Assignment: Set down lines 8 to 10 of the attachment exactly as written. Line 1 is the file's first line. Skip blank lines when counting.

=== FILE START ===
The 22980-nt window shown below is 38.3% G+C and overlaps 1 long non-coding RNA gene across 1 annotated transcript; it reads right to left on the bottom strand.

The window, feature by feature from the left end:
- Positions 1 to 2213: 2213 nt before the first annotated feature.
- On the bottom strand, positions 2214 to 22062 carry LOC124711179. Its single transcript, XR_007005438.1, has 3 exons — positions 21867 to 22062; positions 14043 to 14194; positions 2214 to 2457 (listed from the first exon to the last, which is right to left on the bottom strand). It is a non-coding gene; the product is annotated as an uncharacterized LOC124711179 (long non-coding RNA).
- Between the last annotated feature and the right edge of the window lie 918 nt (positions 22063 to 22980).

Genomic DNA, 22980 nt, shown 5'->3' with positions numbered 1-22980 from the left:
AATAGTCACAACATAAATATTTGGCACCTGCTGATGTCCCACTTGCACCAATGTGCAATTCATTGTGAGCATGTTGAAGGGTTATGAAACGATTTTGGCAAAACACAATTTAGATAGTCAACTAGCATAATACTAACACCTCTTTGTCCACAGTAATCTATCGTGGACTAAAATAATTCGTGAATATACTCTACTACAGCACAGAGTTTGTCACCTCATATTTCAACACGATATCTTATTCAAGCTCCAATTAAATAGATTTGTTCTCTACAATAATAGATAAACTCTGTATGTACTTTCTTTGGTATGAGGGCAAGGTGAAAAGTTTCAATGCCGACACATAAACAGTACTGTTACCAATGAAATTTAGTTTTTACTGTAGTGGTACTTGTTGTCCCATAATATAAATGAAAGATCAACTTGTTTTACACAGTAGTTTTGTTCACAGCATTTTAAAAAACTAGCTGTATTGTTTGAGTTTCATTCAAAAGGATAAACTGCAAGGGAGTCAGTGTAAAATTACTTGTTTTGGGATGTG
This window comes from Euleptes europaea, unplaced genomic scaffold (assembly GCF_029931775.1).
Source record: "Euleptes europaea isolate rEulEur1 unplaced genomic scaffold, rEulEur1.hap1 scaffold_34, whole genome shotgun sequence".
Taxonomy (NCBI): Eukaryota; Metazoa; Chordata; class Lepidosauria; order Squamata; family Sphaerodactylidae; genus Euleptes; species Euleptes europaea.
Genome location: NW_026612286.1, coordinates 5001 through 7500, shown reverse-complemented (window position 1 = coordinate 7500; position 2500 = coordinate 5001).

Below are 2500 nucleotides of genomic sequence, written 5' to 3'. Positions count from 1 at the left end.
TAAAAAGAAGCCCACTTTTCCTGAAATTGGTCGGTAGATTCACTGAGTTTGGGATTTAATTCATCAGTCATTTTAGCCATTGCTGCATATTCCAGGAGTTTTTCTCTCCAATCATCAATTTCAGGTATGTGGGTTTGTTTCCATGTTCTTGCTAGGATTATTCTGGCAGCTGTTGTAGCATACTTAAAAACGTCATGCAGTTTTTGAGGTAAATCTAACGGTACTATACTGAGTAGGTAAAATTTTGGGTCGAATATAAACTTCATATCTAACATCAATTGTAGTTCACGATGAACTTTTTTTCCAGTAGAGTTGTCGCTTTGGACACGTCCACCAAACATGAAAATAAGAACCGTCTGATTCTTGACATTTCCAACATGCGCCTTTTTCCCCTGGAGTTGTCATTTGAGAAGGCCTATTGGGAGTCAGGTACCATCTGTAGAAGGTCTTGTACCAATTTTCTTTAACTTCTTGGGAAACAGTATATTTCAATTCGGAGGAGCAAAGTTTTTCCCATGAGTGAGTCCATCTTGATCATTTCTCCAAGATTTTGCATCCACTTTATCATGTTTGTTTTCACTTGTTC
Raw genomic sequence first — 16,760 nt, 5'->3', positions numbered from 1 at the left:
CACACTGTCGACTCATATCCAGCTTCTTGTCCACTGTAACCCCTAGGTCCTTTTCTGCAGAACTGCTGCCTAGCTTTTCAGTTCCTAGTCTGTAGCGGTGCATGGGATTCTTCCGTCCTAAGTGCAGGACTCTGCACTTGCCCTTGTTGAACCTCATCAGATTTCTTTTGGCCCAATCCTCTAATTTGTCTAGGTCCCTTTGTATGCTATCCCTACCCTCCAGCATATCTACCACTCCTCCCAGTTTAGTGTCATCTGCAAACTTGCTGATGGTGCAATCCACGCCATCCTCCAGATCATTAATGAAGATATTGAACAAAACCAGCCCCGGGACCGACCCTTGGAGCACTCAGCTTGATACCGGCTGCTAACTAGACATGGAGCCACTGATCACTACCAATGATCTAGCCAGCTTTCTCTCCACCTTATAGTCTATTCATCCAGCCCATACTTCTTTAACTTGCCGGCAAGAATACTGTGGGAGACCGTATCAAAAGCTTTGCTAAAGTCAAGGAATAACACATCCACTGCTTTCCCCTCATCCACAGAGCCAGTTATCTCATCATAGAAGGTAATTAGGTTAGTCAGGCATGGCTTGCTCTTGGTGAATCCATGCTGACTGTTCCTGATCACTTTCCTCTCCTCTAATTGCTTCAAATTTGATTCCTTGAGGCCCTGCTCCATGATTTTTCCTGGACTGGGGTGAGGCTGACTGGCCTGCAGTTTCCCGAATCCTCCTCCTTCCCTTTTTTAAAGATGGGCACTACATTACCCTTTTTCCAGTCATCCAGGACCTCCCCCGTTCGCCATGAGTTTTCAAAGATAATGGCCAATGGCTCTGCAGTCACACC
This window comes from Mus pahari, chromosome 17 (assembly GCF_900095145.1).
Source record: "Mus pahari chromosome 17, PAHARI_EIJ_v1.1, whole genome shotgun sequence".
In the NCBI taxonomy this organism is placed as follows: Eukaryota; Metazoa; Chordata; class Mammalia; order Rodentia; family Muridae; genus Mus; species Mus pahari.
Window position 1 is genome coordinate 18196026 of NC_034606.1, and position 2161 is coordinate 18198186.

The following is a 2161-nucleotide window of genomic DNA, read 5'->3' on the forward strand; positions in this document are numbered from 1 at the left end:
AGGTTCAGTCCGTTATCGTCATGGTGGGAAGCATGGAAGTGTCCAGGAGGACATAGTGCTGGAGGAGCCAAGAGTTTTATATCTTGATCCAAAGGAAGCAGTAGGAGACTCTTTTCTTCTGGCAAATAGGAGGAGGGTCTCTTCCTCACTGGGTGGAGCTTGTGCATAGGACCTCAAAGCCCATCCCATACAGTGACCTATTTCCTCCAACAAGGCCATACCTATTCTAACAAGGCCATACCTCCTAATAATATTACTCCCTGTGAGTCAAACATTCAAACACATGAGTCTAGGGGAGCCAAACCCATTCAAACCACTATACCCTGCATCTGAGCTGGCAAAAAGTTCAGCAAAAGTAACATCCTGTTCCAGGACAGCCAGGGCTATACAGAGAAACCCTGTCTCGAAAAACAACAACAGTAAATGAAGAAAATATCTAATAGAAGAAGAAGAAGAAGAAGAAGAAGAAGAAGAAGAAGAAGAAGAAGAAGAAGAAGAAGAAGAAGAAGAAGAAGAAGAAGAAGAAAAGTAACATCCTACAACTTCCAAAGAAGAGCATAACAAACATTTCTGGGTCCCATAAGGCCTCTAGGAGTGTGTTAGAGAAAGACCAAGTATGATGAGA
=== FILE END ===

This window comes from Euleptes europaea, unplaced genomic scaffold (assembly GCF_029931775.1).
Source record: "Euleptes europaea isolate rEulEur1 unplaced genomic scaffold, rEulEur1.hap1 scaffold_34, whole genome shotgun sequence".
Taxonomy (NCBI): Eukaryota; Metazoa; Chordata; class Lepidosauria; order Squamata; family Sphaerodactylidae; genus Euleptes; species Euleptes europaea.